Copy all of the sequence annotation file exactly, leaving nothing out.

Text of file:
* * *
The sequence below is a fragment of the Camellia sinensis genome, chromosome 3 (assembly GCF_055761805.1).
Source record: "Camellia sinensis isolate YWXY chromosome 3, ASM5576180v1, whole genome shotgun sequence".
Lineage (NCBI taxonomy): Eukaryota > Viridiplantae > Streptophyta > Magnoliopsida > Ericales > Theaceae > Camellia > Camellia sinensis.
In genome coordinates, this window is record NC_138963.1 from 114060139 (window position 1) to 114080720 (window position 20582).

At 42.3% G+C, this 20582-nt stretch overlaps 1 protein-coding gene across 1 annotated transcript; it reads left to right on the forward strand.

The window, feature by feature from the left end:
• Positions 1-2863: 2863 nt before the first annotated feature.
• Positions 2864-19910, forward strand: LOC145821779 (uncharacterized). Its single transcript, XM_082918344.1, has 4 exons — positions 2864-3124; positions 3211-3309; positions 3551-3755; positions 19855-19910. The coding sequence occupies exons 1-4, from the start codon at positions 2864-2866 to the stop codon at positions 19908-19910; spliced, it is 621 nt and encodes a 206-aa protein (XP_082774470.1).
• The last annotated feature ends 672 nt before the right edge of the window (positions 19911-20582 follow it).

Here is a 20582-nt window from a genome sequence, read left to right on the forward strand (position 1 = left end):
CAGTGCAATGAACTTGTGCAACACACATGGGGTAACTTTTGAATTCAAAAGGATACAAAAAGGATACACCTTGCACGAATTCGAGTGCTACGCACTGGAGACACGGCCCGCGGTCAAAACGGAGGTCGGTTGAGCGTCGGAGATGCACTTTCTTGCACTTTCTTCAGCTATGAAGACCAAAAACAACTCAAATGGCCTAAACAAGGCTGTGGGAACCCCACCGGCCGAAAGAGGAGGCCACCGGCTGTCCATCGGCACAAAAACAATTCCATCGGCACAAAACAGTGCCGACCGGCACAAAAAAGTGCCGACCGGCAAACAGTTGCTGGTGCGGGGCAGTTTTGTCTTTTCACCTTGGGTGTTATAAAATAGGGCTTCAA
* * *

The sequence below is a fragment of the Camellia sinensis genome, chromosome 3 (assembly GCF_055761805.1).
Source record: "Camellia sinensis isolate YWXY chromosome 3, ASM5576180v1, whole genome shotgun sequence".
Lineage (NCBI taxonomy): Eukaryota > Viridiplantae > Streptophyta > Magnoliopsida > Ericales > Theaceae > Camellia > Camellia sinensis.
In genome coordinates, this window is record NC_138963.1 from 114060139 (window position 1) to 114080720 (window position 20582).

At 42.3% G+C, this 20582-nt stretch overlaps 1 protein-coding gene across 1 annotated transcript; it reads left to right on the forward strand.

The window, feature by feature from the left end:
• Positions 1-2863: 2863 nt before the first annotated feature.
• Positions 2864-19910, forward strand: LOC145821779 (uncharacterized). Its single transcript, XM_082918344.1, has 4 exons — positions 2864-3124; positions 3211-3309; positions 3551-3755; positions 19855-19910. The coding sequence occupies exons 1-4, from the start codon at positions 2864-2866 to the stop codon at positions 19908-19910; spliced, it is 621 nt and encodes a 206-aa protein (XP_082774470.1).
• The last annotated feature ends 672 nt before the right edge of the window (positions 19911-20582 follow it).

Here is a 20582-nt window from a genome sequence, read left to right on the forward strand (position 1 = left end):
CAGTGCAATGAACTTGTGCAACACACATGGGGTAACTTTTGAATTCAAAAGGATACAAAAAGGATACACCTTGCACGAATTCGAGTGCTACGCACTGGAGACACGGCCCGCGGTCAAAACGGAGGTCGGTTGAGCGTCGGAGATGCACTTTCTTGCACTTTCTTCAGCTATGAAGACCAAAAACAACTCAAATGGCCTAAACAAGGCTGTGGGAACCCCACCGGCCGAAAGAGGAGGCCACCGGCTGTCCATCGGCACAAAAACAATTCCATCGGCACAAAACAGTGCCGACCGGCACAAAAAAGTGCCGACCGGCAAACAGTTGCTGGTGCGGGGCAGTTTTGTCTTTTCACCTTGGGTGTTATAAAATAGGGCTTCAA